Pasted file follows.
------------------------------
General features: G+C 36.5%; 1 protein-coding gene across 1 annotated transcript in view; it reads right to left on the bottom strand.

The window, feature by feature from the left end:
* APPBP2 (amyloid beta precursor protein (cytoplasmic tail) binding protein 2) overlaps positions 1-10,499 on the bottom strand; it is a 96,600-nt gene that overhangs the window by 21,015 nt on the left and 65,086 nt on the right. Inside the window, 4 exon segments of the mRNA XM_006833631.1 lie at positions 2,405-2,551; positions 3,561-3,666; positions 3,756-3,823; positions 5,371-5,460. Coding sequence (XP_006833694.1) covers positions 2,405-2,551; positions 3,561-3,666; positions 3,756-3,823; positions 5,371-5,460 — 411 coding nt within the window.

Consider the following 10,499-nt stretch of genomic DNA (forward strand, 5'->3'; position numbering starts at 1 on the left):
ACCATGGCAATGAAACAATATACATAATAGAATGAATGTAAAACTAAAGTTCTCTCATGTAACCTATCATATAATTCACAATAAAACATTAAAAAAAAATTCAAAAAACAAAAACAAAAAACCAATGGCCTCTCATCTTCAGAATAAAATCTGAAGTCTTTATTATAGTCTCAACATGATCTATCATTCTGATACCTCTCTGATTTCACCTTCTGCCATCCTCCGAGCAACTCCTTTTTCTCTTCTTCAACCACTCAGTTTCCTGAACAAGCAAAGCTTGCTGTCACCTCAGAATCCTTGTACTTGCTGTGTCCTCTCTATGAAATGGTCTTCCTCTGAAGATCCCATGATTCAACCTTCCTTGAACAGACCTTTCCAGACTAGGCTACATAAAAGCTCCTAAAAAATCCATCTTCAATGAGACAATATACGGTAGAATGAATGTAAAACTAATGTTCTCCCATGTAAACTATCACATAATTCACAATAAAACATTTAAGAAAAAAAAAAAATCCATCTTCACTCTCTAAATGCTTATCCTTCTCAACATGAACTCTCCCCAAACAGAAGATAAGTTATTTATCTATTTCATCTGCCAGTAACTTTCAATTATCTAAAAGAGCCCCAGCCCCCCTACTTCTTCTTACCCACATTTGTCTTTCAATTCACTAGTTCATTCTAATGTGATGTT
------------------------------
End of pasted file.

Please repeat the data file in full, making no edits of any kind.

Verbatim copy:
General features: G+C 36.5%; 1 protein-coding gene across 1 annotated transcript in view; it reads right to left on the bottom strand.

The window, feature by feature from the left end:
* APPBP2 (amyloid beta precursor protein (cytoplasmic tail) binding protein 2) overlaps positions 1-10,499 on the bottom strand; it is a 96,600-nt gene that overhangs the window by 21,015 nt on the left and 65,086 nt on the right. Inside the window, 4 exon segments of the mRNA XM_006833631.1 lie at positions 2,405-2,551; positions 3,561-3,666; positions 3,756-3,823; positions 5,371-5,460. Coding sequence (XP_006833694.1) covers positions 2,405-2,551; positions 3,561-3,666; positions 3,756-3,823; positions 5,371-5,460 — 411 coding nt within the window.

Consider the following 10,499-nt stretch of genomic DNA (forward strand, 5'->3'; position numbering starts at 1 on the left):
ACCATGGCAATGAAACAATATACATAATAGAATGAATGTAAAACTAAAGTTCTCTCATGTAACCTATCATATAATTCACAATAAAACATTAAAAAAAAATTCAAAAAACAAAAACAAAAAACCAATGGCCTCTCATCTTCAGAATAAAATCTGAAGTCTTTATTATAGTCTCAACATGATCTATCATTCTGATACCTCTCTGATTTCACCTTCTGCCATCCTCCGAGCAACTCCTTTTTCTCTTCTTCAACCACTCAGTTTCCTGAACAAGCAAAGCTTGCTGTCACCTCAGAATCCTTGTACTTGCTGTGTCCTCTCTATGAAATGGTCTTCCTCTGAAGATCCCATGATTCAACCTTCCTTGAACAGACCTTTCCAGACTAGGCTACATAAAAGCTCCTAAAAAATCCATCTTCAATGAGACAATATACGGTAGAATGAATGTAAAACTAATGTTCTCCCATGTAAACTATCACATAATTCACAATAAAACATTTAAGAAAAAAAAAAAATCCATCTTCACTCTCTAAATGCTTATCCTTCTCAACATGAACTCTCCCCAAACAGAAGATAAGTTATTTATCTATTTCATCTGCCAGTAACTTTCAATTATCTAAAAGAGCCCCAGCCCCCCTACTTCTTCTTACCCACATTTGTCTTTCAATTCACTAGTTCATTCTAATGTGATGTT